7. Inventory lamprey abundance, distribution and habitat in mainstem rivers and reservoirs
8. Inventory and address actions to address mainstem avian, piscivorous and marine mammal predation.
9. Determine lamprey genetic structure and maintain genetic integrity
10. Monitor lamprey population status and trends
11. Establish regional data protocols for collection, storage and analysis.
Develop means to widely access and share information.
12. Expand existing knowledge on limiting factors and critical uncertainties
Proposer:
None
Proponent Orgs:
Columbia River Inter-Tribal Fish Commission (CRITFC) (Tribe)
Starting FY:
2008
Ending FY:
2032
Stage:
Implementation - Project Status Report
Area:
Province Subbasin %
Lower Columbia Willamette 100.00%
Purpose:
Hydrosystem
Emphasis:
RM and E
Focal Species:
Lamprey, Pacific
Lamprey, River
Lamprey, Western Brook
Other Anadromous
Species Benefit:
Anadromous: 100.0%   Resident: 0.0%   Wildlife: 0.0%
Special:
None
BiOp Association:
None

Photos of the surgical procedure for adult Pacific lamprey.

Figure Name: Figure 2

Document ID: P120333

Document: IMPLEMENT TRIBAL PACIFIC LAMPREY RESTORATION PLAN

Page Number: 20

Project: 2008-524-00

Contract: 42607

Map of Willamette River showing radio telemetry fixed receiver sites maintained in 2009 and 2010.

Figure Name: Figure 3

Document ID: P120333

Document: IMPLEMENT TRIBAL PACIFIC LAMPREY RESTORATION PLAN

Page Number: 21

Project: 2008-524-00

Contract: 42607

Photos of the surgical procedure for adult Pacific lamprey.

Figure Name: Figure A-3

Document ID: P120333

Document: IMPLEMENT TRIBAL PACIFIC LAMPREY RESTORATION PLAN

Page Number: 32

Project: 2008-524-00

Contract: 42607

Map of Willamette River showing radio telemetry fixed receiver sites maintained in 2010.

Figure Name: Figure C-2

Document ID: P120333

Document: IMPLEMENT TRIBAL PACIFIC LAMPREY RESTORATION PLAN

Page Number: 56

Project: 2008-524-00

Contract: 42607


Summary of Budgets

To view all expenditures for all fiscal years, click "Project Exp. by FY"

Expense SOY Budget Working Budget Contracted Amount Modified Contract Amount Expenditures *
FY2018 (Previous) $700,582 $844,080 $844,080 $844,080 $515,821

Fish Accord - LRT - CRITFC $844,080 $844,080 $844,080 $515,821
FY2019 (Current) $876,511 $876,511 $876,511 $387,809

Fish Accord - LRT - CRITFC $876,511 $876,511 $876,511 $387,809
FY2020 (Next) $703,222 $703,222 $0 $0 $0

Fish Accord - LRT - CRITFC $703,222 $0 $0 $0

* Expenditures data includes accruals and are based on data through 31-Mar-2019

Decided Budget Transfers  (FY2018 - FY2020)

Acct FY Acct Type Amount Fund Budget Decision Date
FY2018 Expense $700,582 From: Fish Accord - LRT - CRITFC FY18 Initial Planning Budgets (WS, CTUIR, YN, CRITFC) 7/18/2017 07/18/2017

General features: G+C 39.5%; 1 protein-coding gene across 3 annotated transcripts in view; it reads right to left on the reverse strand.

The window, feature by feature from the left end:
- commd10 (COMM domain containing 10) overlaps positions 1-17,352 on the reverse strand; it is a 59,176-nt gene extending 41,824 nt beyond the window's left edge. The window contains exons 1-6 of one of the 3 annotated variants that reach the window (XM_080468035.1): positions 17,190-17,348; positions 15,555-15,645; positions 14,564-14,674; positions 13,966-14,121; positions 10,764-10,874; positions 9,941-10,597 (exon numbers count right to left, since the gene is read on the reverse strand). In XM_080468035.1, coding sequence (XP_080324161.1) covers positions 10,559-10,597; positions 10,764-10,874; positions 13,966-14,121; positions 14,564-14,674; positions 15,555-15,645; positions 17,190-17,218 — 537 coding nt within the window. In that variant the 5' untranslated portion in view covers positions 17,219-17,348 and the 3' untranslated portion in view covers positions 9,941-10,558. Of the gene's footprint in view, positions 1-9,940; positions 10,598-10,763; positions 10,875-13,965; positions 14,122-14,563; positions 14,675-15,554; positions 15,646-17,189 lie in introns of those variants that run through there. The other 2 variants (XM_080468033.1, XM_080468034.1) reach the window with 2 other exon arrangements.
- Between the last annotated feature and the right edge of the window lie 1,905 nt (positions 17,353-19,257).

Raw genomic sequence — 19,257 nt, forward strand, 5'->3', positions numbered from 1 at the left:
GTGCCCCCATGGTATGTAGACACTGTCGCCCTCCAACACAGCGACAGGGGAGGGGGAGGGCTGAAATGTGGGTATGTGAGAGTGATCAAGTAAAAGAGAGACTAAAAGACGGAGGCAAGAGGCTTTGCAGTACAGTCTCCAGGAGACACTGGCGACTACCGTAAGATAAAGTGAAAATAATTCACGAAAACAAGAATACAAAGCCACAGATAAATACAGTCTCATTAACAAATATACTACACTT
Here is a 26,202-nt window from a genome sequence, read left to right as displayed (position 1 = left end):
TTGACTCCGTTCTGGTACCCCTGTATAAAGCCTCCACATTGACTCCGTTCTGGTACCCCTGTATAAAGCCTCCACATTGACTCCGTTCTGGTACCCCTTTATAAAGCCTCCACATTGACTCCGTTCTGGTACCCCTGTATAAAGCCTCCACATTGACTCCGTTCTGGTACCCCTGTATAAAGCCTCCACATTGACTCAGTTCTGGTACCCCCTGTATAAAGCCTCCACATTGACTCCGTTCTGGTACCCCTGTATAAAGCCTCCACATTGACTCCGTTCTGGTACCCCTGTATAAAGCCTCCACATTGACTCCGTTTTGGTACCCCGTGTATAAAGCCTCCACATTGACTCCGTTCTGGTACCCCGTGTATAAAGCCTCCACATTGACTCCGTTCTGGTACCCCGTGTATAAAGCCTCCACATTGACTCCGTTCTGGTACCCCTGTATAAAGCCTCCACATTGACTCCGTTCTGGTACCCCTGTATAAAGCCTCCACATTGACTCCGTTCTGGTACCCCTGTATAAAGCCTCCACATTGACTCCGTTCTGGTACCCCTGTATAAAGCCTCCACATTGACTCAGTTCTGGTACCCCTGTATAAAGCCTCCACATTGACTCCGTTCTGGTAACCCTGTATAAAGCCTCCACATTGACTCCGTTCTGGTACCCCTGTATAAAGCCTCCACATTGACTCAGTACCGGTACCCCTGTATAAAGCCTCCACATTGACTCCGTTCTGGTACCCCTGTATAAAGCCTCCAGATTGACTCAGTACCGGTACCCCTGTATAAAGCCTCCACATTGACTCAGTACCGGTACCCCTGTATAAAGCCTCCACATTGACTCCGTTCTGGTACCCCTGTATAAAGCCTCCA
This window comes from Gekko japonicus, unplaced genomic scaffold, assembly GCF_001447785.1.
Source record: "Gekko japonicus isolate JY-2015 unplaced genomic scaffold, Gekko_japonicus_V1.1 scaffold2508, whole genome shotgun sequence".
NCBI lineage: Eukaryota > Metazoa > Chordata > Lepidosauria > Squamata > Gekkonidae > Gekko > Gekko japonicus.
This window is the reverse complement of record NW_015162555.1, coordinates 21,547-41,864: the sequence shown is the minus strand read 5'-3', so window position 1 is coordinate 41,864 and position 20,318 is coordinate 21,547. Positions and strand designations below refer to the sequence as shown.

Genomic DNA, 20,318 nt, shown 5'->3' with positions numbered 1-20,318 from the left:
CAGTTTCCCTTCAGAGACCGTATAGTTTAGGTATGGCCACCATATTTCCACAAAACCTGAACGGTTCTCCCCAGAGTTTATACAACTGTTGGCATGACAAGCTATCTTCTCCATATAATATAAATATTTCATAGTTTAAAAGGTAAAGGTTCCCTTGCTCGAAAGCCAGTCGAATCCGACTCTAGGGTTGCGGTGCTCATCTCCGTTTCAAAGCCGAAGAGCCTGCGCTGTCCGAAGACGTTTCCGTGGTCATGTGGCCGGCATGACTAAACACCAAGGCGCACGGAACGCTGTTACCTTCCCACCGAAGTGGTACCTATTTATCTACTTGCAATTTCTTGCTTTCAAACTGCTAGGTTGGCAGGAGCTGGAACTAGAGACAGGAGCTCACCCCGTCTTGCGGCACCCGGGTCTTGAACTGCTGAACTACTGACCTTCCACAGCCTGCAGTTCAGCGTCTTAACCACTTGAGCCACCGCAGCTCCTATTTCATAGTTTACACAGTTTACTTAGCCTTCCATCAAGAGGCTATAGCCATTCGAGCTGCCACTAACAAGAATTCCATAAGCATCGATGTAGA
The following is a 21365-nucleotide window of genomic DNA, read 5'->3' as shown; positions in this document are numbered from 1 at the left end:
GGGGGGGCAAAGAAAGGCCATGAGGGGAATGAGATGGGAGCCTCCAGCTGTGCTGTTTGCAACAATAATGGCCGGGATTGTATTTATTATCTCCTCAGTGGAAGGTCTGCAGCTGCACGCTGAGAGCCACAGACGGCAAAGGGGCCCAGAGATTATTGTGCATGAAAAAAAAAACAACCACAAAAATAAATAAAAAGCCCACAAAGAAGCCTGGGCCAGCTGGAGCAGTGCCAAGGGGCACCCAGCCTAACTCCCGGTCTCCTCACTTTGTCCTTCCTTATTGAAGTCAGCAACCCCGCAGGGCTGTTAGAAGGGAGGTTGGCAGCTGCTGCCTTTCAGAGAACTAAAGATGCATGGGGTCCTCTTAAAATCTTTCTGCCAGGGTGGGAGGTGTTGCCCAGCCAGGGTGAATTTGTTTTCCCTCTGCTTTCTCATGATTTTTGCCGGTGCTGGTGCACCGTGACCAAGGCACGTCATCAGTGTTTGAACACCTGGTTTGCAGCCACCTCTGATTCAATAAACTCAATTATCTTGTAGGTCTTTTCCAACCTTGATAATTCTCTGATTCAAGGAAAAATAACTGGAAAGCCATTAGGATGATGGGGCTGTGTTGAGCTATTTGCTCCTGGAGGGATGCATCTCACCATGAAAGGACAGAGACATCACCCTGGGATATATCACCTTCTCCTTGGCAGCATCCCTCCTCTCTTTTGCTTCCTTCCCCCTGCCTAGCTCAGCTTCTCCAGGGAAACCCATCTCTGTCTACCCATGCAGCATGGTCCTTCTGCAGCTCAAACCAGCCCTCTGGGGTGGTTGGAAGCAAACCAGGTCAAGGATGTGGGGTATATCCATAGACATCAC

FY2018 Expense $0 From: Fish Accord - LRT - CRITFC CRITFC Establish FY18 budget for 2009-022-00 Accord Administration 07/26/2017
FY2018 Expense $143,498 From: Fish Accord - LRT - CRITFC Accord Budget Transfers (CCT, CRITFC) 4/19/18 04/19/2018
FY2019 Expense $703,222 From: Fish Accord - LRT - CRITFC Accord Extensions (CRITFC) 10/4/2018 10/04/2018
FY2019 Expense $96,244 From: Fish Accord - LRT - CRITFC Accord budget transfer (CCT, CRITFC) 3/14/2019 03/14/2019
FY2019 Expense $77,045 From: Fish Accord - LRT - CRITFC Accord budget transfer (CCT, CRITFC) 3/14/2019 03/14/2019
FY2020 Expense $703,222 From: Fish Accord - LRT - CRITFC Accord Extensions (CRITFC) 10/4/2018 10/04/2018

Pending Budget Decision?  No


Actual Project Cost Share

Current Fiscal Year — 2019   DRAFT
Cost Share Partner Total Proposed Contribution Total Confirmed Contribution
There are no project cost share contributions to show.
Previous Fiscal Years
Fiscal Year Total Contributions % of Budget
2018 (Draft)
2017 (Draft)
2016 (Draft)
2015 $77,757 10 %
2014 $106,596 13 %
2013 $206,995 25 %
2012 $125,000 19 %
2011 $202,254 25 %
2010 $40,000 9 %
2009
2008

Contracts

The table below contains contracts with the following statuses: Active, Complete, History, Issued.
* "Total Contracted Amount" column includes contracted amount from both capital and expense components of the contract.
Expense Contracts:
Number Contractor Name Title Status Total Contracted Amount Dates
75896 SOW Columbia River Inter-Tribal Fish Commission (CRITFC) 2008-524-00 EXP IMPLEMENT TRIBAL PACIFIC LAMPREY RESTORATION Issued $581,720 5/1/2017 - 4/30/2018
73354 REL 6 SOW Columbia River Inter-Tribal Fish Commission (CRITFC) 2008-524-00 EXP IMPLEMENT TRIBAL PACIFIC LAMPREY REST (CRITFC) Issued $844,080 5/1/2018 - 4/30/2019